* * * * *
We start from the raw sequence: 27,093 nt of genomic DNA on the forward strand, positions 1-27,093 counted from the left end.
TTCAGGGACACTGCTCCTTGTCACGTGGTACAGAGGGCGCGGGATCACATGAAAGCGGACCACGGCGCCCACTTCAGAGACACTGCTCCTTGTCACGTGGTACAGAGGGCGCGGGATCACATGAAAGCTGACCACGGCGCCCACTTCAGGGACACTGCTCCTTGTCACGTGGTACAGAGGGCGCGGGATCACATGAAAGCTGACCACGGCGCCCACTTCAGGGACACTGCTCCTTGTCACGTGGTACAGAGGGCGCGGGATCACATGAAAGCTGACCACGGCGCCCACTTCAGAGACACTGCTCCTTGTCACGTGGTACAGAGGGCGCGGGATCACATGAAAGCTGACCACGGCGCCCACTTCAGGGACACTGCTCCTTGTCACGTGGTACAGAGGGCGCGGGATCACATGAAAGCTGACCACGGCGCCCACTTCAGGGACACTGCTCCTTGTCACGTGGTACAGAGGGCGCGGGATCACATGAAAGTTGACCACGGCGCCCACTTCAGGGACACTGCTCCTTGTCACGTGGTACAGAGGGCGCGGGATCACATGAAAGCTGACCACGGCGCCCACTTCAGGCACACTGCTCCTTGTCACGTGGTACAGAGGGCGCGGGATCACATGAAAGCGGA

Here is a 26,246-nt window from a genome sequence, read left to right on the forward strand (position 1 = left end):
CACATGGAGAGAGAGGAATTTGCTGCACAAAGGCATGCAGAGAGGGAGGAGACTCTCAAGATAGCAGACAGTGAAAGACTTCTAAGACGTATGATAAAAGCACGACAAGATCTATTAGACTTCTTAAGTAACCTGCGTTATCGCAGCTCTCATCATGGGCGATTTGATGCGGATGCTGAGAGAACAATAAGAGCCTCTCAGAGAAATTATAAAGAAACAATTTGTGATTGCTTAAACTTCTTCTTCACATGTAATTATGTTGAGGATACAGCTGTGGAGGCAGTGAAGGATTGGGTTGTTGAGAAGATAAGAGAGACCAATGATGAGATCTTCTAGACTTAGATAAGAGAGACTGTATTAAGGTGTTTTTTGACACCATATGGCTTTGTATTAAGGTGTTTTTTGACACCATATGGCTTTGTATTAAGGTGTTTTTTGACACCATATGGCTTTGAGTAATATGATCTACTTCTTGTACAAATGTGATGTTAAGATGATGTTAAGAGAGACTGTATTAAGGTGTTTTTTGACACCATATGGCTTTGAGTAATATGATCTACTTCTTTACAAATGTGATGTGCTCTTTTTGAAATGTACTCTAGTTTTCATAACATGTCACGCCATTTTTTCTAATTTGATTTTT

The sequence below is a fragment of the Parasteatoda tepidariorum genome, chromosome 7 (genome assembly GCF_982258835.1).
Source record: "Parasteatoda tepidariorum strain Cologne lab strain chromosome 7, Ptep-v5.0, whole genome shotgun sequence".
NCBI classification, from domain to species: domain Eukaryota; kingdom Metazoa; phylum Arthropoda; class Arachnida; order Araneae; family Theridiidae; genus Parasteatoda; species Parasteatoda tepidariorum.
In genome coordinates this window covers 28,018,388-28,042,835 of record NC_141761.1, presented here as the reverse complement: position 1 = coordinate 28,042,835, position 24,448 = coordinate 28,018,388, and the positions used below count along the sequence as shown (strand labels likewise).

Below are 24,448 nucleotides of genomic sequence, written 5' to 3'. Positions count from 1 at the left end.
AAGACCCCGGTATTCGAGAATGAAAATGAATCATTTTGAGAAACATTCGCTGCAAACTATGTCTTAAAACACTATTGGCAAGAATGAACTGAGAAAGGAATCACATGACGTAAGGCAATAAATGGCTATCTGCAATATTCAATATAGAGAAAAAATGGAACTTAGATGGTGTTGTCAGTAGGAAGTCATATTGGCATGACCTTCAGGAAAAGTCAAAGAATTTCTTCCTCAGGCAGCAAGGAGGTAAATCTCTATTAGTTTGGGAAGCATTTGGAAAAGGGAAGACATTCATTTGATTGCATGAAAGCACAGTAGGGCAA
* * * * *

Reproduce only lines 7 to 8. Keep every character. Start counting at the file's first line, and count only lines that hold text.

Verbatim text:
NCBI classification, from domain to species: domain Eukaryota; kingdom Metazoa; phylum Arthropoda; class Arachnida; order Araneae; family Theridiidae; genus Parasteatoda; species Parasteatoda tepidariorum.
In genome coordinates this window covers 28,018,388-28,042,835 of record NC_141761.1, presented here as the reverse complement: position 1 = coordinate 28,042,835, position 24,448 = coordinate 28,018,388, and the positions used below count along the sequence as shown (strand labels likewise).